MMS Proposes 20 Lease Sales in OCS Between '02-'07
In a draft proposal released Friday, the Minerals Management Service (MMS) said it wants to hold 20 oil and natural gas lease sales in the federal Outer Continental Shelf between 2002 and 2007. The "Draft Proposed Outer Continental Shelf Oil & Gas Leasing Program" will be officially published in today's Federal Register, but an advance look suggests sales in the Gulf of Mexico's Western, Central and parts of the Eastern planning areas, as well as Alaska's Beaufort Sea, Norton Basin, Cook Inlet/Shelikof Strait and the Chukchi Sea/Hope Basin.
Notably, the draft proposal does not include any areas currently under moratoria or presidential withdrawal.
"We are proposing to hold 20 offshore lease sales during the next five years in an effort to help this country meet its energy demands of the future," said MMS' Tom Kitsos, the acting director. "Even with increased conservation efforts, we are confronted with a national energy problem where our dependence on foreign oil will continue as well as increased reliance on natural gas -- an environmentally preferable fuel primarily produced domestically."
In the next 20 years, U.S. oil consumption is expected to rise 33%, while natural gas use will grow more than 50%, and electricity demand will rise 45%, said Kitsos. "As we prepare for the 2002-2007 leasing program, we will work in conjunction with our constituents to develop a program that is environmentally responsible and offers a judicious approach toward advancing an important part of our national strategy for energy dependence."
Under law, the MMS prepared the five-year program to succeed the current one ending June 30, 2002. The draft program is only the second step of the planning process. After considering what it said were more than 10,000 comments from businesses, regulatory officials and environmental groups, MMS developed the new draft.
The MMS received comments and suggestions from nine major energy companies and several industry groups before issuing the draft proposal last week. Among those companies offering suggestions for the leasing program, which will cover parts of the Gulf of Mexico and Alaska, were Exxon Mobil Corp., Devon Energy Corp., Chevron, Phillips Alaska, BP Amoco Vastar, Shell Corp., Texaco Corp., Anadarko Petroleum Corp. and Chevron USA Production Co.
Gary L. McGee, vice president of government relations for Oklahoma City-based Devon, said that his company wanted MMS to consider at a "minimum, two lease sales per year, one for all leases in the Central Gulf of Mexico Planning Area, and one for all leases in the Western Gulf of Mexico Planning Area." Devon also is pushing for two other sales in the Eastern Gulf, and "not just the lands included in proposed Sale 181," the area of so much recent controversy.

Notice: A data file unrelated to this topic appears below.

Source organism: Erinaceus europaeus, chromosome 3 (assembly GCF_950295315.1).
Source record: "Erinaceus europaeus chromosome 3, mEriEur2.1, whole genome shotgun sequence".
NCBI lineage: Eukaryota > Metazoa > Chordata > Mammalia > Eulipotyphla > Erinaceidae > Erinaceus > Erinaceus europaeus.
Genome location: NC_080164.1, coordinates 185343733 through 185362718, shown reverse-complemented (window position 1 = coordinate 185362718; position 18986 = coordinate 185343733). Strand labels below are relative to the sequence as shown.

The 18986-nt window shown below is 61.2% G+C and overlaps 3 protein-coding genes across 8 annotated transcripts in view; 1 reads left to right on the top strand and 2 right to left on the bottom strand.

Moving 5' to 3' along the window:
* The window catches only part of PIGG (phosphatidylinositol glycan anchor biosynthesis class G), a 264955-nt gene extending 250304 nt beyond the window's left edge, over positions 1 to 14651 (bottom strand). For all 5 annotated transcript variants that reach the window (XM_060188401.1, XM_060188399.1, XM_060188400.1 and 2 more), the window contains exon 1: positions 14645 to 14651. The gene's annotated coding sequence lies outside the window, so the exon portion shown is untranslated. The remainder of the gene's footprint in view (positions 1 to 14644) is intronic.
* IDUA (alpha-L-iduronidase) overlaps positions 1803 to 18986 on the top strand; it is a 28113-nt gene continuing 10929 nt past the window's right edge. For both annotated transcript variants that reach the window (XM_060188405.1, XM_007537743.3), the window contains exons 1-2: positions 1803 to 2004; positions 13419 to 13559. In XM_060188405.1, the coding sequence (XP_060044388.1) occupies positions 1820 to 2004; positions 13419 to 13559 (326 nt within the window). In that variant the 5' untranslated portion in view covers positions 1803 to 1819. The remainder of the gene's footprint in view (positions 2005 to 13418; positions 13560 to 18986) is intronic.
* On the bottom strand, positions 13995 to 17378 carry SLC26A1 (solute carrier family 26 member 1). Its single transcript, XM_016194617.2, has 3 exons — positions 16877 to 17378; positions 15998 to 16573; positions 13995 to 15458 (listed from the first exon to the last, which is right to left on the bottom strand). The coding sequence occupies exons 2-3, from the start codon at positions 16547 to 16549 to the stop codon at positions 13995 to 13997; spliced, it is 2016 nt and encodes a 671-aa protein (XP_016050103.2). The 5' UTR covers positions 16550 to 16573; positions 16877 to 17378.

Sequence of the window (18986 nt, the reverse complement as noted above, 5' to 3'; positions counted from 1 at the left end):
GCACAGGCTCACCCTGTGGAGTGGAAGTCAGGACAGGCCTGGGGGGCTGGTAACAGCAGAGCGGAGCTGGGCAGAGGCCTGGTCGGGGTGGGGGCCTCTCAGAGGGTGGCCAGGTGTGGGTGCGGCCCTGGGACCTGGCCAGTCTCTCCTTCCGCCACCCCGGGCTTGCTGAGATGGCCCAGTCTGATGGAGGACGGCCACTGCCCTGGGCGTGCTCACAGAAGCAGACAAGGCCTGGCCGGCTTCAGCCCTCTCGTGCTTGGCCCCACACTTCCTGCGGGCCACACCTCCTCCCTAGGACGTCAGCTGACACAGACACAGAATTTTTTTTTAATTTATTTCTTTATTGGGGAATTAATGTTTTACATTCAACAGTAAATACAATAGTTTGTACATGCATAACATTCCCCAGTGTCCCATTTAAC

Exxon Mobil's Carlos A. Dengo, area manager for the United States and Mexico, told the MMS in a letter that it should "consider offering larger blocks in frontier areas with the goal of making high risk exploration acreage in the United States available on a size-competitive basis with acreage position offered in most other countries." Similar to other comments, Dengo said MMS's program should "minimize interference with the free market system, be reliable, predictable and offer quality acreage on an area-wide basis, while promoting the use of new play/geologic ideas and technology."
The MMS solicited input last December from all stakeholders as part of its process to prepare the new OCS leasing program. The OCS Lands Act requires the Interior Department to prepare and maintain a five-year program, and this one will succeed one that runs from 1997 through June 30, 2002. The next leasing program will be the sixth prepared under the Act, which was enacted in 1978, and will establish the size, timing and location of OCS leasing.
By year, the proposed areas for lease sales are as follows: 2002 in the Western Gulf of Mexico; 2003 in the Central Gulf of Mexico, Beaufort Sea, Western Gulf of Mexico, Norton Basin and Eastern Gulf of Mexico; 2004 in the Central Gulf of Mexico, Cook Inlet/Shelikof Strait, Western Gulf of Mexico and Chukchi Sea/Hope Basin; 2005 in the Central Gulf of Mexico, Beaufort Sea, Western Gulf of Mexico and Eastern Gulf of Mexico; 2006 in the Central Gulf of Mexico, Cook Inlet/Shelikof Strait and Western Gulf of Mexico; and 2007 in the Central Gulf of Mexico, Beaufort Sea and Chukchi Sea/Hope Basin.
MMS will conduct a 90-day waiting period with the draft's release, and will issue the final program in January 2002. Following a 60-day waiting period, the five-year program is expected to be approved in March 2002. To comment on the proposal published in the Federal Register, send an e-mail to MMS5email@example.com, or send comments to 5-Year Program Manager, MMS (MS-4430), 381 Elden St., Herndon, VA 22070. To learn more about the proposal, visit the web site at www.mms.gov.
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